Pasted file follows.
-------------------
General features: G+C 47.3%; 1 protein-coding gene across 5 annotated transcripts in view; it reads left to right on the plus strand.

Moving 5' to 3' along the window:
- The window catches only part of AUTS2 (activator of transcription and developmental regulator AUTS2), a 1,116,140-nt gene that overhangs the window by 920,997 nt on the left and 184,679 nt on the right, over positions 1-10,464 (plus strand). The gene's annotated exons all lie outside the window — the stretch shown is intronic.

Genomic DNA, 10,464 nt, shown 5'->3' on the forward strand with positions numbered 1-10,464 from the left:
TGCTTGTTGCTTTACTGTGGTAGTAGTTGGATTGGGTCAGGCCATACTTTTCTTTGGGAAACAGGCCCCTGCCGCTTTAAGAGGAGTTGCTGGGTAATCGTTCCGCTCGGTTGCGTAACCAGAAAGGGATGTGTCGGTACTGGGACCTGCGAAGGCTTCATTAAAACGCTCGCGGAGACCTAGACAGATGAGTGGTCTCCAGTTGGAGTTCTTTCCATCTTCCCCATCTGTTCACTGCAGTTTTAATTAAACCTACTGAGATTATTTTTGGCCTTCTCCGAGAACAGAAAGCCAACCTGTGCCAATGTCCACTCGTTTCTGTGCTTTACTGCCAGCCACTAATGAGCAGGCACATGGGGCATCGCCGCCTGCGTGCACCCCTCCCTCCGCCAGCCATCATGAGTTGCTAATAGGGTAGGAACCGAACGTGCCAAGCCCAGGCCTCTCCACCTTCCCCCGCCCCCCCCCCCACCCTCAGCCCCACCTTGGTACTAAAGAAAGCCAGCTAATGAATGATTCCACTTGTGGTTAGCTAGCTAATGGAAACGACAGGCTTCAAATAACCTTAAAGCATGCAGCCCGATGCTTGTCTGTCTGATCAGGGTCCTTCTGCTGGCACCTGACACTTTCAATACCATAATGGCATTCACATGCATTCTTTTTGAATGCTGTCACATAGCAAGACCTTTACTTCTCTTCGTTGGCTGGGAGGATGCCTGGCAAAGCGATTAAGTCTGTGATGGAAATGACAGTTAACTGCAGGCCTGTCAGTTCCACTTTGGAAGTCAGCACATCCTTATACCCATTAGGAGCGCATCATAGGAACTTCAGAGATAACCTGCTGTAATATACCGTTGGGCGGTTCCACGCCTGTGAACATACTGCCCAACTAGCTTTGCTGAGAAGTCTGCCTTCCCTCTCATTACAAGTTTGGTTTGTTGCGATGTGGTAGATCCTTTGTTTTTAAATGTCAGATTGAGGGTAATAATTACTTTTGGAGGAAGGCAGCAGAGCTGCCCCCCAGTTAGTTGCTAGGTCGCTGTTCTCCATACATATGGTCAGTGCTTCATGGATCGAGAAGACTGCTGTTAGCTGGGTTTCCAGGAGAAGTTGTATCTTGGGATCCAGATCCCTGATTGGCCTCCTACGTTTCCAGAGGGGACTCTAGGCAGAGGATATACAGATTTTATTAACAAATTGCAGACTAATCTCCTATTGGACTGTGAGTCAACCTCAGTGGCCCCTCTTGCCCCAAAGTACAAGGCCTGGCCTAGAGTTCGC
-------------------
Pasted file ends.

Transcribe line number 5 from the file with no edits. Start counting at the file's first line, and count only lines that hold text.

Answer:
TGCTTGTTGCTTTACTGTGGTAGTAGTTGGATTGGGTCAGGCCATACTTTTCTTTGGGAAACAGGCCCCTGCCGCTTTAAGAGGAGTTGCTGGGTAATCGTTCCGCTCGGTTGCGTAACCAGAAAGGGATGTGTCGGTACTGGGACCTGCGAAGGCTTCATTAAAACGCTCGCGGAGACCTAGACAGATGAGTGGTCTCCAGTTGGAGTTCTTTCCATCTTCCCCATCTGTTCACTGCAGTTTTAATTAAACCTACTGAGATTATTTTTGGCCTTCTCCGAGAACAGAAAGCCAACCTGTGCCAATGTCCACTCGTTTCTGTGCTTTACTGCCAGCCACTAATGAGCAGGCACATGGGGCATCGCCGCCTGCGTGCACCCCTCCCTCCGCCAGCCATCATGAGTTGCTAATAGGGTAGGAACCGAACGTGCCAAGCCCAGGCCTCTCCACCTTCCCCCGCCCCCCCCCCCACCCTCAGCCCCACCTTGGTACTAAAGAAAGCCAGCTAATGAATGATTCCACTTGTGGTTAGCTAGCTAATGGAAACGACAGGCTTCAAATAACCTTAAAGCATGCAGCCCGATGCTTGTCTGTCTGATCAGGGTCCTTCTGCTGGCACCTGACACTTTCAATACCATAATGGCATTCACATGCATTCTTTTTGAATGCTGTCACATAGCAAGACCTTTACTTCTCTTCGTTGGCTGGGAGGATGCCTGGCAAAGCGATTAAGTCTGTGATGGAAATGACAGTTAACTGCAGGCCTGTCAGTTCCACTTTGGAAGTCAGCACATCCTTATACCCATTAGGAGCGCATCATAGGAACTTCAGAGATAACCTGCTGTAATATACCGTTGGGCGGTTCCACGCCTGTGAACATACTGCCCAACTAGCTTTGCTGAGAAGTCTGCCTTCCCTCTCATTACAAGTTTGGTTTGTTGCGATGTGGTAGATCCTTTGTTTTTAAATGTCAGATTGAGGGTAATAATTACTTTTGGAGGAAGGCAGCAGAGCTGCCCCCCAGTTAGTTGCTAGGTCGCTGTTCTCCATACATATGGTCAGTGCTTCATGGATCGAGAAGACTGCTGTTAGCTGGGTTTCCAGGAGAAGTTGTATCTTGGGATCCAGATCCCTGATTGGCCTCCTACGTTTCCAGAGGGGACTCTAGGCAGAGGATATACAGATTTTATTAACAAATTGCAGACTAATCTCCTATTGGACTGTGAGTCAACCTCAGTGGCCCCTCTTGCCCCAAAGTACAAGGCCTGGCCTAGAGTTCGC